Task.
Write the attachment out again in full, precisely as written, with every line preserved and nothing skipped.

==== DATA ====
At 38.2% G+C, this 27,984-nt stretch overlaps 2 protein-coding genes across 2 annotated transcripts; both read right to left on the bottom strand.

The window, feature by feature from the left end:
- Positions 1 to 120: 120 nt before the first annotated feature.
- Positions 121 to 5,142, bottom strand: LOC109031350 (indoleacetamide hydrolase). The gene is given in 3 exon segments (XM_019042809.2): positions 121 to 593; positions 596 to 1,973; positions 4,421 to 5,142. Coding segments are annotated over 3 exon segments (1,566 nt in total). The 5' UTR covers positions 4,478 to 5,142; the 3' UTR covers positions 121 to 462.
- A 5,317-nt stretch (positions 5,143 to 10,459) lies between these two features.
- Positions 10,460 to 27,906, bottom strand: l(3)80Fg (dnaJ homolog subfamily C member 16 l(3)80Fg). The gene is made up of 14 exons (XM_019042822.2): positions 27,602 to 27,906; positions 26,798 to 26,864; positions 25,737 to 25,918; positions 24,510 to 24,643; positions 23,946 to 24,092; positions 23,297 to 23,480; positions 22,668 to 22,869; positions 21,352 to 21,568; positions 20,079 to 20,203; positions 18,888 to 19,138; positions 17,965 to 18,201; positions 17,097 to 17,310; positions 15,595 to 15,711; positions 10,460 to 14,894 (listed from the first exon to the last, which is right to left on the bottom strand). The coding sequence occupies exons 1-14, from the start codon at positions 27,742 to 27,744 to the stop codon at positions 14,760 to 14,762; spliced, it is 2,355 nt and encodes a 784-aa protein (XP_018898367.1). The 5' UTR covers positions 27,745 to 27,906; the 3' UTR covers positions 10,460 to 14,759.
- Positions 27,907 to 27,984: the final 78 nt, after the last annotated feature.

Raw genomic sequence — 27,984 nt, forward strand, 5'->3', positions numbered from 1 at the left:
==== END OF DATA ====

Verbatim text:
At 38.2% G+C, this 27,984-nt stretch overlaps 2 protein-coding genes across 2 annotated transcripts; both read right to left on the bottom strand.

The window, feature by feature from the left end:
- Positions 1 to 120: 120 nt before the first annotated feature.
- Positions 121 to 5,142, bottom strand: LOC109031350 (indoleacetamide hydrolase). The gene is given in 3 exon segments (XM_019042809.2): positions 121 to 593; positions 596 to 1,973; positions 4,421 to 5,142. Coding segments are annotated over 3 exon segments (1,566 nt in total). The 5' UTR covers positions 4,478 to 5,142; the 3' UTR covers positions 121 to 462.
- A 5,317-nt stretch (positions 5,143 to 10,459) lies between these two features.
- Positions 10,460 to 27,906, bottom strand: l(3)80Fg (dnaJ homolog subfamily C member 16 l(3)80Fg). The gene is made up of 14 exons (XM_019042822.2): positions 27,602 to 27,906; positions 26,798 to 26,864; positions 25,737 to 25,918; positions 24,510 to 24,643; positions 23,946 to 24,092; positions 23,297 to 23,480; positions 22,668 to 22,869; positions 21,352 to 21,568; positions 20,079 to 20,203; positions 18,888 to 19,138; positions 17,965 to 18,201; positions 17,097 to 17,310; positions 15,595 to 15,711; positions 10,460 to 14,894 (listed from the first exon to the last, which is right to left on the bottom strand). The coding sequence occupies exons 1-14, from the start codon at positions 27,742 to 27,744 to the stop codon at positions 14,760 to 14,762; spliced, it is 2,355 nt and encodes a 784-aa protein (XP_018898367.1). The 5' UTR covers positions 27,745 to 27,906; the 3' UTR covers positions 10,460 to 14,759.
- Positions 27,907 to 27,984: the final 78 nt, after the last annotated feature.

Raw genomic sequence — 27,984 nt, forward strand, 5'->3', positions numbered from 1 at the left: